President Mbeki helped institutionalise some memorable policies during the Mandela government, which he continued to uphold during his governance. He played a participatory and important role in the first post-apartheid government, resulting in his appointment as the President of the African National Congress in 1997. His emergence as the president of the country’s most influential political party also meant his eventual nomination as the unopposed presidential candidate of the party. President Mbeki became the second President of South Africa in 1999, with Jacob Zuma as his Deputy. As President, Mbeki proved that his election to power was not a waste. He deployed strategies that helped the South African economy grow and become a fertile ground for home-based and foreign investors. Undeniably, one of the best governments, if not the best, that South Africa has ever witnessed was that of Mbeki. There was a drastic drop in the nation’s debt and budget deficit, and President Mbeki also championed economic growth—not through unrealistic leaps and bounds but consistent and growth-focused measures.
During his time in government, Mbeki proved his Pan-African spirit to the core. He further developed and supported the Black Economic Programme, and some of his policies were considered socio-democratic because they were citizen-focused. However, no human is without enemies, and no one is perfect. Even within his innermost circle, Mbeki had his fair share of hatred, hostility, and conspiracy. Although he was the most qualified to lead the country, and he made several propositions and introduced life-improving policies, internal crises in his party that were fundamentally about his deviation from so-called extremist socialist views led to his removal from the position of the party president.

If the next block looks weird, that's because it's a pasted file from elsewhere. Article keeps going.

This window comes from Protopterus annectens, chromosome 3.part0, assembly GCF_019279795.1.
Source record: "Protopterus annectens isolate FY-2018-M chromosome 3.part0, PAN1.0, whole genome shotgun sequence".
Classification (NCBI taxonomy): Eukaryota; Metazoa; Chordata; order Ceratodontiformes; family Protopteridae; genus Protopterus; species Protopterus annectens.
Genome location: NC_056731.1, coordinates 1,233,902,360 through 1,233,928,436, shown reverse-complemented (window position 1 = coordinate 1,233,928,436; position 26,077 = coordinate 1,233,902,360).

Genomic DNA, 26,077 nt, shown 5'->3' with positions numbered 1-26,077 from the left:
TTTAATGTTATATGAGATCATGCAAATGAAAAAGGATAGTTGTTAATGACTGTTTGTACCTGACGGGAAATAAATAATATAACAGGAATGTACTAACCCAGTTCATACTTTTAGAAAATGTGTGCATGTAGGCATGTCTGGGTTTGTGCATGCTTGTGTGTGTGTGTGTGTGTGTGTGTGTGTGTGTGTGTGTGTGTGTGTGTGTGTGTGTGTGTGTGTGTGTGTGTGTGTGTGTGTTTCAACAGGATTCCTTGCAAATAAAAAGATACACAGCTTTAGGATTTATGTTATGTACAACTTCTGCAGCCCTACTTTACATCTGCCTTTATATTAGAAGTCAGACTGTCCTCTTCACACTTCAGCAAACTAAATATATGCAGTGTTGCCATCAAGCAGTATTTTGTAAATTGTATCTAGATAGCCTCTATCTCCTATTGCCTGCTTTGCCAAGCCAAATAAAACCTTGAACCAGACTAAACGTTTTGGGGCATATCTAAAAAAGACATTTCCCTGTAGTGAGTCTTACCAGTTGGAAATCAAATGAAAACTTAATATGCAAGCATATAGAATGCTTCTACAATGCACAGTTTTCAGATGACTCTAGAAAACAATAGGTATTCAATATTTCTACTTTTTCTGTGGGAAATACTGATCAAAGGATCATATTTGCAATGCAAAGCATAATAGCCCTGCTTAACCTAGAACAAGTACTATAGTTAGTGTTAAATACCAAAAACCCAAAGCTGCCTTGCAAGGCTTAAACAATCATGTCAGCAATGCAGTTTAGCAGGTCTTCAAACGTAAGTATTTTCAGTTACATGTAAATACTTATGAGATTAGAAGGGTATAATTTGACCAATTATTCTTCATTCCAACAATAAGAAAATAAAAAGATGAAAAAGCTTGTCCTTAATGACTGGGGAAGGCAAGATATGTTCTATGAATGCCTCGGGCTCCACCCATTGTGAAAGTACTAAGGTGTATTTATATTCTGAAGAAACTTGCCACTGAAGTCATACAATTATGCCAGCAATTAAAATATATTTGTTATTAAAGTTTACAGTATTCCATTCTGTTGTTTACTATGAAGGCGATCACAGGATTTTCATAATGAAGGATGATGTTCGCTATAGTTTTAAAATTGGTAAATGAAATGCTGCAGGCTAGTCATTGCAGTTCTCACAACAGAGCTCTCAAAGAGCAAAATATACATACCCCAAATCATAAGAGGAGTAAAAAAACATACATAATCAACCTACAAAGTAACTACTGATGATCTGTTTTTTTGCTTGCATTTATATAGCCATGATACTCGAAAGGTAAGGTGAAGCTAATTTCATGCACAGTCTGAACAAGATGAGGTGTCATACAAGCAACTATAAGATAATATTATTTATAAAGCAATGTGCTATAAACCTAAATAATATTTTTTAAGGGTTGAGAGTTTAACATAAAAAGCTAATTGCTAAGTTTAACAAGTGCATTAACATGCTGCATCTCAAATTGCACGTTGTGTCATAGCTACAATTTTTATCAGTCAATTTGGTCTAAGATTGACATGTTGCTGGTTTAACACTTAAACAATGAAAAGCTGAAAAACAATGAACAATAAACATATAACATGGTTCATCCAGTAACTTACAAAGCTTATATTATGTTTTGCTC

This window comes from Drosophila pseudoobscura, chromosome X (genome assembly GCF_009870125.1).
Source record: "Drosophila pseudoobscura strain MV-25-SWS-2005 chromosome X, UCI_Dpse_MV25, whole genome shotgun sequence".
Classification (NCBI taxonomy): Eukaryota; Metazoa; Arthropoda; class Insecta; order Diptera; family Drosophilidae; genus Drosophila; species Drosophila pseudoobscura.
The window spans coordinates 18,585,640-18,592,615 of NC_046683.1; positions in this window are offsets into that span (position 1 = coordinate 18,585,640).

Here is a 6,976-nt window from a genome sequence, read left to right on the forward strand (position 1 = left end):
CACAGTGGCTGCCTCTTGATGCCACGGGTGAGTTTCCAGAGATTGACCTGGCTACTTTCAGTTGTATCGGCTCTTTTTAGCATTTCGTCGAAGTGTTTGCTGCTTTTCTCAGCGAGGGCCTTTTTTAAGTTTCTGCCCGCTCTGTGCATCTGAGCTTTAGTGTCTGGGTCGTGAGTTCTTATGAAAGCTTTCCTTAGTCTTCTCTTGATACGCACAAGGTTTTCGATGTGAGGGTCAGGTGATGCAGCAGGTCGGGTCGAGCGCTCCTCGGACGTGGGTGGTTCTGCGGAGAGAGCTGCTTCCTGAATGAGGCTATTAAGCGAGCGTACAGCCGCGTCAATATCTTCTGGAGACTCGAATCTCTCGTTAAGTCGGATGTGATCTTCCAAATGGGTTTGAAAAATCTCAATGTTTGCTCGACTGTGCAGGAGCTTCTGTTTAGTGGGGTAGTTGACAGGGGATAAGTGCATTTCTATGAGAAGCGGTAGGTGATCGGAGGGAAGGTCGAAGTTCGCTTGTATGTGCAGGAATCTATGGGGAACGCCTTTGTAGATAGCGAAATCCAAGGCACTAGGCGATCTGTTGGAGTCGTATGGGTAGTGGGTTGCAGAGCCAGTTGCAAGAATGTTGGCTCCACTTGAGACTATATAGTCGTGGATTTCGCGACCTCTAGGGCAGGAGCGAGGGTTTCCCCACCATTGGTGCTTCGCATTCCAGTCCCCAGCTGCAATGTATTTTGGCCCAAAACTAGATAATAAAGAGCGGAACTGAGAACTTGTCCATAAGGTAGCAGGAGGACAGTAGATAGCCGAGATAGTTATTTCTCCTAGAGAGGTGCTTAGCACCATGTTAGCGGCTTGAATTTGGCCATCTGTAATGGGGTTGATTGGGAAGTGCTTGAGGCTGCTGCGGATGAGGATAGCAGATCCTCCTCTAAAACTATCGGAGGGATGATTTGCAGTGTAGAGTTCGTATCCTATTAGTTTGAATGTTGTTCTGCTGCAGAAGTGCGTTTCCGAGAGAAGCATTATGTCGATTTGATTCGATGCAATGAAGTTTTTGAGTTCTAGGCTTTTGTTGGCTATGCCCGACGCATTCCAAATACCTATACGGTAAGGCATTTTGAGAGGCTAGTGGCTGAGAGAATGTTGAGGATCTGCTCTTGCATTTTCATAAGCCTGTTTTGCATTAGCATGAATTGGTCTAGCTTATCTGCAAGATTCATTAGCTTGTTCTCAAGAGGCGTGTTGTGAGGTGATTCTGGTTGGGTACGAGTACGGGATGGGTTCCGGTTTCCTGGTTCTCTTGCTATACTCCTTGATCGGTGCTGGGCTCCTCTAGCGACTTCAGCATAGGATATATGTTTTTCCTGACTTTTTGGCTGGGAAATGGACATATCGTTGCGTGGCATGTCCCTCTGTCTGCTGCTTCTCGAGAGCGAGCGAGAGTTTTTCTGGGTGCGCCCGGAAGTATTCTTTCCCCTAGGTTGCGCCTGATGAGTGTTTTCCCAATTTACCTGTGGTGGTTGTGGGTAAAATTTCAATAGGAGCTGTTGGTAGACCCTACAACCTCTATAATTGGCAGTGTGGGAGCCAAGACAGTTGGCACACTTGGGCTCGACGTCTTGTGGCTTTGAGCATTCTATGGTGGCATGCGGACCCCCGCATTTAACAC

President Mbeki also had a rough time with Jacob Zuma, who was supposed to be his Deputy and right-hand man. Zuma, who became the country’s fourth president, had corruption cases and clues that he was involved in shady business in government. As a principled man, Mbeki would have none of that. Things escalated to the extent that Mbeki removed Zuma from office and replaced him with Phumzile Mlambo-Ngcuka, South Africa’s first female Deputy President. The choice of a female replacement for Jacob Zuma proves that Thabo Mbeki is a leader who ranks competence, skills, and experience above biases like ethnicity and gender. His choice of Ngcuka as his Deputy opened the door for the participation of more women in high-ranking political positions in the country, seeing as the next Deputy President was also female.
Mbeki’s replacement of Jacob Zuma further aggravated the issues that his party leaders had with him. As a result, his second term in office was cut short because they pressured him to resign. Anyone who has followed the turn of things in South Africa will agree that forcing Mbeki to resign was a mistake.
Mbeki is a Pan-Africanist committed to the revival of Africa without looking back, despite a forceful and bad outing from governance. He has contributed to democracy and Pan-Africanism through thought-provoking lectures and books. Also, Mbeki was instrumental to South Africa’s swift rise to become one of Africa’s most recognised states, as he championed several Africa-facing policies at a continental level. His other contributions to the continent and the world include the Thabo Mbeki Foundation, the Thabo Mbeki School, and the Thabo Mbeki Presidential Library. Through these, Mbeki furthers his beliefs in and advocacy for an African renaissance. No human is infallible. President Mbeki’s government had its downsides; however, casting our reminiscent thoughts about South Africa during Mbeki’s tenure reveals nothing short of a strategic economic and political foundation and expansion.
For all the good he has done, the kind of life he has led, his convictions, and his Pan-Africanism, I felicitate President Thabo Mbeki on the occasion of his 80th year on earth! Please join us for a conversation with President Thabo Mvuyelwa Mbeki.
Professor Toyin Falola is a historian and professor of African Studies.
In the video below, Professor Toyin Falola is In Conversation with President Thabo Mbeki: